Bankruptcy And Retiremant Savings

by Hermin Dowe on July 23, 2015

One of the biggest concerns most people have when filing for bankruptcy is what will happen to their retirement assets. As you get older, the fear of losing your retirement savings can keep you up at night. A good bankruptcy attorney can help set your mind at ease and work with you to set up a payment plan or catalog your assets in a way that should not leave you out in the proverbial cold.

Which Assets Are Safe?

There are some assets that are retirement-related that are specifically exempt from bankruptcy proceedings. If you have stake in an employer or union pension plan, for example, these fall under the Employee Retirement Income Security Act (ERISA) and are exempt, meaning that they are not even part of a bankruptcy estate. Any specifically earmarked retirement plan that is covered by ERISA, such as 401(k)s, cannot be touched by a bankruptcy trustee. The law was overhauled in 2005 for the express purpose of providing more safety nets to those approaching retirement age, so as not to leave them in significantly reduced circumstances once they can no longer work.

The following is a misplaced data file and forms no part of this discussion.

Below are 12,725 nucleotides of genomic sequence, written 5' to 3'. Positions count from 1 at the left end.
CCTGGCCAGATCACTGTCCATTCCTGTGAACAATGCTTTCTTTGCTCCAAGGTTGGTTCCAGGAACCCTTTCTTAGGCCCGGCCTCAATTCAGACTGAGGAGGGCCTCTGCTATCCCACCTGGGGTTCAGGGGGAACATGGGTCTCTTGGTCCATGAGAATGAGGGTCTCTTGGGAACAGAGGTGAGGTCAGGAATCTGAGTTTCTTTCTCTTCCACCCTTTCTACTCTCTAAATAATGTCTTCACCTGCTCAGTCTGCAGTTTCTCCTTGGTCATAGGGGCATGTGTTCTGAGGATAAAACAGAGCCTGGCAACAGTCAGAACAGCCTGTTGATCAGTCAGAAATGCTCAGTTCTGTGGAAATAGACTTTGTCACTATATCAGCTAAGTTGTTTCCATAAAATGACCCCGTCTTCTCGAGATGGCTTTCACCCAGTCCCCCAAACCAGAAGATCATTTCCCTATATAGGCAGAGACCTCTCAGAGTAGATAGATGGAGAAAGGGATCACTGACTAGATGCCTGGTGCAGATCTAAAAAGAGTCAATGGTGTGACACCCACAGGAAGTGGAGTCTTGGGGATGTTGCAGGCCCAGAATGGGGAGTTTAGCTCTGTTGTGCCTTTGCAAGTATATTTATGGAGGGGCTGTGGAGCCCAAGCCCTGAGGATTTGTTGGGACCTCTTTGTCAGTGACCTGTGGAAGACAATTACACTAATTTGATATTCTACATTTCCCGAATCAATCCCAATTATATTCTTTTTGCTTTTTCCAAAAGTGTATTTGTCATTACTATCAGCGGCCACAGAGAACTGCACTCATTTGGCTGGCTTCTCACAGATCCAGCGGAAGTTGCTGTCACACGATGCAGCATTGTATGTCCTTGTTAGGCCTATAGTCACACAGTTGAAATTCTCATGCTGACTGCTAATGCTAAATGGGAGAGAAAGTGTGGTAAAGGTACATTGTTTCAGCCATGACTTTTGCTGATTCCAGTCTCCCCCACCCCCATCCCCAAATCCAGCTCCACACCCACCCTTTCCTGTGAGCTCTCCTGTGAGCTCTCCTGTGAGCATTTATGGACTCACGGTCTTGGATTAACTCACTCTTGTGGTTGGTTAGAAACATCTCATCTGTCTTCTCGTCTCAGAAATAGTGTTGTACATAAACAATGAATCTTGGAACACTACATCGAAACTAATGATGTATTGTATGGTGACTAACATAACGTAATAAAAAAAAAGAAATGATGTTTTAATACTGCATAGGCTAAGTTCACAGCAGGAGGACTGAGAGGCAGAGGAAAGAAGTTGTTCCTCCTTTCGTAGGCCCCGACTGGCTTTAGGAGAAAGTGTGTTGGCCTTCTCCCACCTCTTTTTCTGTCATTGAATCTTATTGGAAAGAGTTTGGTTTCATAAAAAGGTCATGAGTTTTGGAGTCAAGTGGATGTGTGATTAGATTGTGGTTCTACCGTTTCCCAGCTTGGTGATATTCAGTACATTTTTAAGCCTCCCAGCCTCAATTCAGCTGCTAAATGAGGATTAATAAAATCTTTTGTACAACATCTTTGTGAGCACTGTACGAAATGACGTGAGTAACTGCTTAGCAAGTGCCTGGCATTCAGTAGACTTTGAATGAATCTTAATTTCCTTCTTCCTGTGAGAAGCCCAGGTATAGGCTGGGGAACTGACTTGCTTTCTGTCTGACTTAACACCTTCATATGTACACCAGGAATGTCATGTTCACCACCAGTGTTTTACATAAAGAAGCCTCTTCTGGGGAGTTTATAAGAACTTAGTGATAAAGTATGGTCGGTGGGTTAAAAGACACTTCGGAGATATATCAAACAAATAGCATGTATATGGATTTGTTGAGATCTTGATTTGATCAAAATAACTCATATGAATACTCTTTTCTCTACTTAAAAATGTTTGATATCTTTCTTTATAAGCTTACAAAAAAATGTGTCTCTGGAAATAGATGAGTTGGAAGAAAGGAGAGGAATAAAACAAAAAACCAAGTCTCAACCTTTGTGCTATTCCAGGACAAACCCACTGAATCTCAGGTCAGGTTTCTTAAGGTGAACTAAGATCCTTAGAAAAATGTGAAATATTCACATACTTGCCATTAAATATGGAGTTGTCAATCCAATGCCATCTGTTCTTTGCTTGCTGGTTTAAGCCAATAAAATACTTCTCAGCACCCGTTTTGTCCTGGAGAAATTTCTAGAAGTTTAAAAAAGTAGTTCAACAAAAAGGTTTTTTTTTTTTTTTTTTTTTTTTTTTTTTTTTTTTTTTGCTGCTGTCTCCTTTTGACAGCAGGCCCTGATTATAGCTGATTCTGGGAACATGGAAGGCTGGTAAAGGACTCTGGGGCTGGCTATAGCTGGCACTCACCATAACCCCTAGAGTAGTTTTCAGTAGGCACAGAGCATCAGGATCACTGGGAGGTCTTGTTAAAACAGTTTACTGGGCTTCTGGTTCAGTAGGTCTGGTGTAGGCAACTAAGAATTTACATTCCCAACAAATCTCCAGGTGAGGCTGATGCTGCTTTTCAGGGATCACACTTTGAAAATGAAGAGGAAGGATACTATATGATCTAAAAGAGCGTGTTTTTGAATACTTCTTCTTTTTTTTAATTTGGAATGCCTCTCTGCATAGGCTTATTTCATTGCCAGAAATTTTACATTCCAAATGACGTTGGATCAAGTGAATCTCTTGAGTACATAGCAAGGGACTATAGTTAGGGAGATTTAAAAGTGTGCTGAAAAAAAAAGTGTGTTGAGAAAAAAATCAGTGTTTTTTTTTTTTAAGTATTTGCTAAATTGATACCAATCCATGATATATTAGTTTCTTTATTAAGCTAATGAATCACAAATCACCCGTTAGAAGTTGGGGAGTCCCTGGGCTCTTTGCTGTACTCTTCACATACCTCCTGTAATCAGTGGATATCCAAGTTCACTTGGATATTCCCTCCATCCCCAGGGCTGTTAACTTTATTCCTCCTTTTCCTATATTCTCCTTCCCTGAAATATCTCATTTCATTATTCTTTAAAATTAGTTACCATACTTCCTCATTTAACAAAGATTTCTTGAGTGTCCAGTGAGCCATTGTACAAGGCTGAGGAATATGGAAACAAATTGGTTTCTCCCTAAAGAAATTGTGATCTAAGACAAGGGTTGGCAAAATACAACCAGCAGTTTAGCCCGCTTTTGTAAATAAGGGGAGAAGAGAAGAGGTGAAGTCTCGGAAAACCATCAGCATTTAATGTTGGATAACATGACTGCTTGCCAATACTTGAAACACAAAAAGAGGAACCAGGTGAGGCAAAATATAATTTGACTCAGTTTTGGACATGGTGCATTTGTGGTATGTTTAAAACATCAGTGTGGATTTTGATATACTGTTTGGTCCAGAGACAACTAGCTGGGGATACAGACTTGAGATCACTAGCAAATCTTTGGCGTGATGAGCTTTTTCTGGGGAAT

One noticeable exception to the general rule of retirement assets being covered is independent retirement accounts (IRAs). IRAs do fall under ERISA, but instead of issuing a blanket statement that the entire account is exempt from bankruptcy, Congress held that IRAs up to $1 million (adjusted for cost of living every three years) are exempt, and any amount over that can be used to pay back creditors in a Chapter 7 or Chapter 13 filing. Rollover IRAs (where money from another retirement account like a 401(k) is transferred into an IRA), on the other hand, are completely exempt.

TAKING MONEY FROM YOUR RETIREMENT SAVINGS TO PAY CREDIT CARD DEBTS IS NOT VERY SMART.

Contact A Bankruptcy Attorney Today

If you are in retirement and need your case evaluated by an experience bankruptcy attorney. We have a long history of getting debtors to where they need to be, and we will work just as hard for you. Contact us for a free consultation today at 510-233-7700 or by email at had@dowelaw.com.

 

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